Two-dimensional keratocyte density calculated from laser scanning in vivo confocal microscopy (RCM) images of the corneal stroma demonstrate a slightly lower cell density in the anterior and posterior stroma than reported with slit scanning confocal microscopy.21 22 This difference could be due to the decreased thickness of the optical section taken with the RCM compared to other devices.23

Alterations in keratocyte density with age might be associated with reported changes in corneal thickness, keratometry and light scattering properties with age.1 Recent studies have led to the realisation that keratocytes are highly active cells and could play an important role in better understanding myopic shift, corneal wound healing and post-surgical haze.24 25 A reduction in keratocyte cell density has been observed in long-term follow-up of subjects following photorefractive keratectomy (PRK)26 and laser-assisted in-situ keratomileusis (LASIK)27 and following penetrating keratoplasty.28 Corneal wound healing response is of particular interest when contemplating surgery in an older age group, as age has been identified as an important factor affecting stromal wound healing following refractive surgery.4 Further studies investigating the association of keratocyte density in corneal wound healing are warranted.

The reduction in endothelial cell density with age has been well documented in specular microscopy studies6 and Bourne et al quote a linear reduction of 0.6% per year, very similar to the reduction of 0.5% per year observed in this study utilising in vivo confocal microscopy. Central corneal guttata were observed in 3.5% of subjects in this study, occurring in subjects aged 40 years or over. The incidence of corneal guttata in healthy corneas varies between studies and with method of examination. Ex vivo microscopy revealed an incidence of 15% in 182 corneal donors, although this represented an older age group and the incidence of corneal guttata was 0% in the 29 corneas examined from subjects aged less than 50 years.29 Slit lamp examination of 1,016 subjects observed central corneal guttata in 32% of subjects aged 10–39 and in 70.4% of subjects aged 40–9930 and, more recently, an in vivo confocal microscopy study observed central corneal guttata in 6–29% of patients aged 60 years or over, but in no patients aged under 60 years.18 Corneal guttata can be associated with Fuchs’ endothelial dystrophy, interstitial keratitis, macular dystrophy, posterior polymorphous dystrophy, trauma, toxins or infection.31 Identification of central corneal guttata might be important in patients undergoing refractive surgery, as mild corneal guttata has been associated with increased risk of transient corneal oedema, loss of best corrected visual acuity, endothelial cell loss and myopic regression after routine LASIK surgery.32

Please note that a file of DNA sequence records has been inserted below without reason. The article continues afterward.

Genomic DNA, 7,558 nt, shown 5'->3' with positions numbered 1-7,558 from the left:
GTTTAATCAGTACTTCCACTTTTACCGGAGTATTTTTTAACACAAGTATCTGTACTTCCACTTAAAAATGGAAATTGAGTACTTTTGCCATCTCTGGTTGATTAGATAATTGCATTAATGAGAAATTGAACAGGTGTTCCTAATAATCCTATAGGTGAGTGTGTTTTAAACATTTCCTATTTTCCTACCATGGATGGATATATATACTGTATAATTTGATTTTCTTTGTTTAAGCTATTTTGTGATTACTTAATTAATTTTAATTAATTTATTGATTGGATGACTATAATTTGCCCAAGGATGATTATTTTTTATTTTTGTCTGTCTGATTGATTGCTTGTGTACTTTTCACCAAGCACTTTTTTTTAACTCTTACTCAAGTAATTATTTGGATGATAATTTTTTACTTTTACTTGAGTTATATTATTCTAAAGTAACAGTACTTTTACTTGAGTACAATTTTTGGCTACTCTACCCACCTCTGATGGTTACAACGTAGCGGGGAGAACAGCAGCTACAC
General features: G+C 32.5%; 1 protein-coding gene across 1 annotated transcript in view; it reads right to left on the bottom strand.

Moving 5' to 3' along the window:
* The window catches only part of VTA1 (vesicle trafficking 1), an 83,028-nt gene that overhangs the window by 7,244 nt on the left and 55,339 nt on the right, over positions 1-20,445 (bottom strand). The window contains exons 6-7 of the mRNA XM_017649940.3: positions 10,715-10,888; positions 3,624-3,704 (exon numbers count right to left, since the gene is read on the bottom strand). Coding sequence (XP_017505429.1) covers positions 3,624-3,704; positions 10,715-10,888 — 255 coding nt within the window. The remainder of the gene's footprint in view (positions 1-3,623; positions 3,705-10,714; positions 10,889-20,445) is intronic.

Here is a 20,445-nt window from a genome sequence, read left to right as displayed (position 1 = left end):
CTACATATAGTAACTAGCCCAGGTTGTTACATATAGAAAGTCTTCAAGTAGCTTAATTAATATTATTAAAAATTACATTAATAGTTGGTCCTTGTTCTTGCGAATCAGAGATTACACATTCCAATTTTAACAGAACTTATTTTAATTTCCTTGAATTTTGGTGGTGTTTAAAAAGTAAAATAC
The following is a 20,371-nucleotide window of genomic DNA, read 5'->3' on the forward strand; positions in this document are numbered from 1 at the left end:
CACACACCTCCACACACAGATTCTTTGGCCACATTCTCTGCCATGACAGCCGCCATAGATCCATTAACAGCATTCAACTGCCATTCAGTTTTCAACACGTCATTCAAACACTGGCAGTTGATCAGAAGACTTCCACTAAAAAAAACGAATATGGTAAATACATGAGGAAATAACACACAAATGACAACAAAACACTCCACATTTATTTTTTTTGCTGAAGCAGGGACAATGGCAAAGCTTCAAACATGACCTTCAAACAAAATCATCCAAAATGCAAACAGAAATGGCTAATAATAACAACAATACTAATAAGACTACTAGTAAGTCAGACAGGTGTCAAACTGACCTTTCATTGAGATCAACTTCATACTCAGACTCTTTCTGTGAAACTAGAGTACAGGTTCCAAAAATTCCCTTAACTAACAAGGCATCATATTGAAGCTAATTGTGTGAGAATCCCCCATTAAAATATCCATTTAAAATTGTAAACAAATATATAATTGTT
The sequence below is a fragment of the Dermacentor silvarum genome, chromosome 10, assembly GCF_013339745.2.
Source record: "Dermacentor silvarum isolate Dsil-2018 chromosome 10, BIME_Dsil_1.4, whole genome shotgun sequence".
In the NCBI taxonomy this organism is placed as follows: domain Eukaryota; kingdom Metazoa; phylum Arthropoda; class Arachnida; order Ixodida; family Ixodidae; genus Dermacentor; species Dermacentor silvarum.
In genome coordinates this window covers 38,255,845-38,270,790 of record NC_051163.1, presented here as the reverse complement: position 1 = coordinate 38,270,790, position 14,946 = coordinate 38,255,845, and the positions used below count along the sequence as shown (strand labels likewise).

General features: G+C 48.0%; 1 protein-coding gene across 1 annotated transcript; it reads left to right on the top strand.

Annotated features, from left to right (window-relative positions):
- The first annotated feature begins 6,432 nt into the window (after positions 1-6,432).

In conclusion, in the current study, in vivo confocal microscopy reveals a reduction in cell density and corneal innervation in the aging cornea. Such alterations might have important implications for corneal structure and function and further studies are necessary to investigate the role of these changes in corneal wound healing and clinical outcomes following corneal surgery.


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  • Competing interests: None declared.

  • Abbreviations:

    laser-assisted in-situ keratomileusis


    nerve fibre density


    photorefractive keratectomy


    Rostock corneal module